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Seniors' Home Repair Person

As North America's baby boomers age, the job market is bound to respond. Already, various levels of government are working to meet the needs of seniors.

All over Canada and the U.S., a trend in home repair is growing. Nonprofit and government resources have created programs to aid seniors as their needs change.

Living in homes not designed to accommodate wheelchairs or progressive disabilities can be frustrating. Aging homeowners are creating a niche market in home repair.

The population is getting older. In general, people are living longer. They are also staying in their own homes longer. That means that renovations that make their homes more adaptable are essential.

A number of nonprofit groups partially funded by government have been popping up throughout the U.S. There is even a group called ElderCare that runs a 1-800-phone line designed to refer callers to services for seniors in their area.

Ron Byrne started a membership organization called Umbrella of the Capital District. The 80 employees do contracting for more than 500 elderly and disabled homeowners.

Byrne began the company when he realized that seniors move out of their homes because there is too much physical work and it is too costly to keep up.

"Umbrella economically performs those chores that member homeowners can no longer do for themselves, including a preventative maintenance routine designed to identify and repair basic items before they erupt into costly, major repairs."

Byrne provides emergency services 24 hours a day, every day. "If a pipe bursts, a window breaks or the furnace won't start, trained Umbrella staff are ready and able to help correct the problem. In fact, handymen are sent to the member's home within 90 minutes of being called."

In Midland, Texas, Saul Herrera is the director of the retired senior volunteer program at the Community and Senior Services nonprofit agency. Aside from the Meals on Wheels program, the agency offers a similar service for repairs.

This homebound service is a handyman program, offering minor repairs for those who qualify. "They have to own their own home and have to be either disabled or 60 years of age."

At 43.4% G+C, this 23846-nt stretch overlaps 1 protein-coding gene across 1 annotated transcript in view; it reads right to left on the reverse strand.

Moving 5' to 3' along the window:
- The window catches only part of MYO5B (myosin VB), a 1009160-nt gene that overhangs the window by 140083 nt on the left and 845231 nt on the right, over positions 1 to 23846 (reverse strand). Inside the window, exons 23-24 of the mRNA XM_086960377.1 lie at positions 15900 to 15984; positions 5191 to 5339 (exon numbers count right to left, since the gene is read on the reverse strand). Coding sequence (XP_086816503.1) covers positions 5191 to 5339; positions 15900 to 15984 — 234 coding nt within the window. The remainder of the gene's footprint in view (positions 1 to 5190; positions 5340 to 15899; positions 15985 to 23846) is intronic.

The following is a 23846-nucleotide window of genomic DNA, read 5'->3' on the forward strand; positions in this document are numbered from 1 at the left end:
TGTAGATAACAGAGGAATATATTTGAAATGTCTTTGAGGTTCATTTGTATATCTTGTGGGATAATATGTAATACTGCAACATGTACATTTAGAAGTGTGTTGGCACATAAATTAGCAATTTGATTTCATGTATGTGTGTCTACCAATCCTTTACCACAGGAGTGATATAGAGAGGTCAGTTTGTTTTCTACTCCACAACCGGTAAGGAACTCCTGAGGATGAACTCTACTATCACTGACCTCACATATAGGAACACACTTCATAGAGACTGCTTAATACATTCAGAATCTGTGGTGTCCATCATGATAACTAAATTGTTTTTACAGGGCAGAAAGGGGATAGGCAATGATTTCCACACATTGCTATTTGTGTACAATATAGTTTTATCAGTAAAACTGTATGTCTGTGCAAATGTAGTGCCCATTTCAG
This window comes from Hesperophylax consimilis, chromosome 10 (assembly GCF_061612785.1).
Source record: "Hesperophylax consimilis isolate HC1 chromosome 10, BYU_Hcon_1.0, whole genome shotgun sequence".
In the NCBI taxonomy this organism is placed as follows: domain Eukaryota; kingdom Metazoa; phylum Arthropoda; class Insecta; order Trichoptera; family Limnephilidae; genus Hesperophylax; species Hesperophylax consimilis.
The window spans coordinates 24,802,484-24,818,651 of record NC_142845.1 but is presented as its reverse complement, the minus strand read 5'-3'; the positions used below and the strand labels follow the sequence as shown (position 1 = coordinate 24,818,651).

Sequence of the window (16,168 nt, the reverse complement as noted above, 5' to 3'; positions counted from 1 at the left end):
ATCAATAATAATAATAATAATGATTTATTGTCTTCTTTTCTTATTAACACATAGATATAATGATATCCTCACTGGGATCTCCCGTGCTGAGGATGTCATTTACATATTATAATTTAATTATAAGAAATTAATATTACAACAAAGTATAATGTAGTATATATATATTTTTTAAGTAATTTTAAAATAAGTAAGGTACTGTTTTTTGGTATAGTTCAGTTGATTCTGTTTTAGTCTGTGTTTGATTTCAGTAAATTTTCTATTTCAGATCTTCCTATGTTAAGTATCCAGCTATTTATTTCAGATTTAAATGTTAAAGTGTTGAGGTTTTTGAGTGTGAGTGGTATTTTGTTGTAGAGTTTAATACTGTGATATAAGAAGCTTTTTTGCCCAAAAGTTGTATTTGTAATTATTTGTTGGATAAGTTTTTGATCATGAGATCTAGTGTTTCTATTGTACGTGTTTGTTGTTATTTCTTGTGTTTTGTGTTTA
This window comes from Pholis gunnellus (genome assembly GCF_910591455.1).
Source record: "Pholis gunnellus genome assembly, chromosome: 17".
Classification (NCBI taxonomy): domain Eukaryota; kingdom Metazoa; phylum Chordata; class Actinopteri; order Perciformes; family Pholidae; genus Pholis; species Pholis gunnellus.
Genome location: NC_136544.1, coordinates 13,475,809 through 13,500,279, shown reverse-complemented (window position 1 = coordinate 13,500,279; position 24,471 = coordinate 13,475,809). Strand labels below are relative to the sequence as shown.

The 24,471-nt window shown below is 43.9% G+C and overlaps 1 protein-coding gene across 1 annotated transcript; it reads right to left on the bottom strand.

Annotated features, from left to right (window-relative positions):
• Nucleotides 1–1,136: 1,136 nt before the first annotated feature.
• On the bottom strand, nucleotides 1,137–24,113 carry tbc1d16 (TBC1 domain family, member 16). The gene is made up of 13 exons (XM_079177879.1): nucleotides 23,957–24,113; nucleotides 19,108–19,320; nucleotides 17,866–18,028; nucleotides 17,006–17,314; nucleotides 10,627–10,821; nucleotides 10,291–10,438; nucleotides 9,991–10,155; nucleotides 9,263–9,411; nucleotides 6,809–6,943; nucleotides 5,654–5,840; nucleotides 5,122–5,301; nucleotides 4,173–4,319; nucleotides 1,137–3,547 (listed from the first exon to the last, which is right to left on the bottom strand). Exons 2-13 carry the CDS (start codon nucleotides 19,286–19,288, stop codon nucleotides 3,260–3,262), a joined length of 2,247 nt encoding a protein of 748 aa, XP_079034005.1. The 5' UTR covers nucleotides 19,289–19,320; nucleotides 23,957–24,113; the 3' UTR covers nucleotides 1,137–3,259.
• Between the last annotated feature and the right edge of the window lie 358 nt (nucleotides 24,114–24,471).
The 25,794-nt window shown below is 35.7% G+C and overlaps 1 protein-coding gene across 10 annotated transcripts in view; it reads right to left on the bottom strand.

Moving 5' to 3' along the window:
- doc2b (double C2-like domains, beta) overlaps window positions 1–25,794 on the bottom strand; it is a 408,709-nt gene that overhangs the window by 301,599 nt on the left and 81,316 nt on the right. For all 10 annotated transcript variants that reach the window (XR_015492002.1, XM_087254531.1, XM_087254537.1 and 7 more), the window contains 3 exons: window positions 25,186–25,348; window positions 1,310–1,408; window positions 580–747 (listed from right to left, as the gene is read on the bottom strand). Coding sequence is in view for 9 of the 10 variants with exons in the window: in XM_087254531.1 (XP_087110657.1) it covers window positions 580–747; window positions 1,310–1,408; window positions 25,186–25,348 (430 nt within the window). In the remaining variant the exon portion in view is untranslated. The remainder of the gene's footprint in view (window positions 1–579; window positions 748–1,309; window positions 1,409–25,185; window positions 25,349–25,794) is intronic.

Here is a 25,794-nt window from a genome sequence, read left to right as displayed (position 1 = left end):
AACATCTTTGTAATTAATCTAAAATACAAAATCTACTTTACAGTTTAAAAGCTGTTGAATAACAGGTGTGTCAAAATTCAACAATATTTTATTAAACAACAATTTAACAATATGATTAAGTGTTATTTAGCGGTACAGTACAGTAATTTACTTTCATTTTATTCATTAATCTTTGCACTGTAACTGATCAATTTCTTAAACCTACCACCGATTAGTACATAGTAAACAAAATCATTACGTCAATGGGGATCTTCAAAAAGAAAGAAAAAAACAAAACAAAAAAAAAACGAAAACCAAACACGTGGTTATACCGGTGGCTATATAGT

Herrera says two part-time workers and a variety of volunteers address safety issues. They install grab bars, door hinges, locks and wheelchair ramps.

Herrera isn't aware of contractors specializing in this type of service. But he wouldn't be surprised if they started popping up.

"You could take it to the extreme. We've done events where we've partnered with a building supply company. They provided their staff and we provided them with clients. So they'd go in and do the work. We get businesses to come in and supply the manpower or the supplies which are always so costly."

Herrera says letting seniors know you're safe to have in their home will be key for success.

"There's always a risk involved with having somebody come in, especially for seniors, even though these are professional people....But if they see it as something they can take advantage of, I think it's going to be more used by a lot of different people."

Shelley Campbell is a client services representative at a housing office. She says contractors specializing in home repair and renovations for seniors may become a future trend.

Campbell's office deals directly with requests from seniors interested in modifying their homes. According to Campbell, common requests include the installation of grab bars in bathrooms or the construction of a wheelchair ramp.

Renovations designed to make the home safer and more accessible are required, not cosmetic. "The program is geared to meet physical and medical needs of seniors. They don't necessarily have to be disabled. Things like arthritis or any degenerative or age-related condition," says Campbell.


Home Repairs for the Elderly
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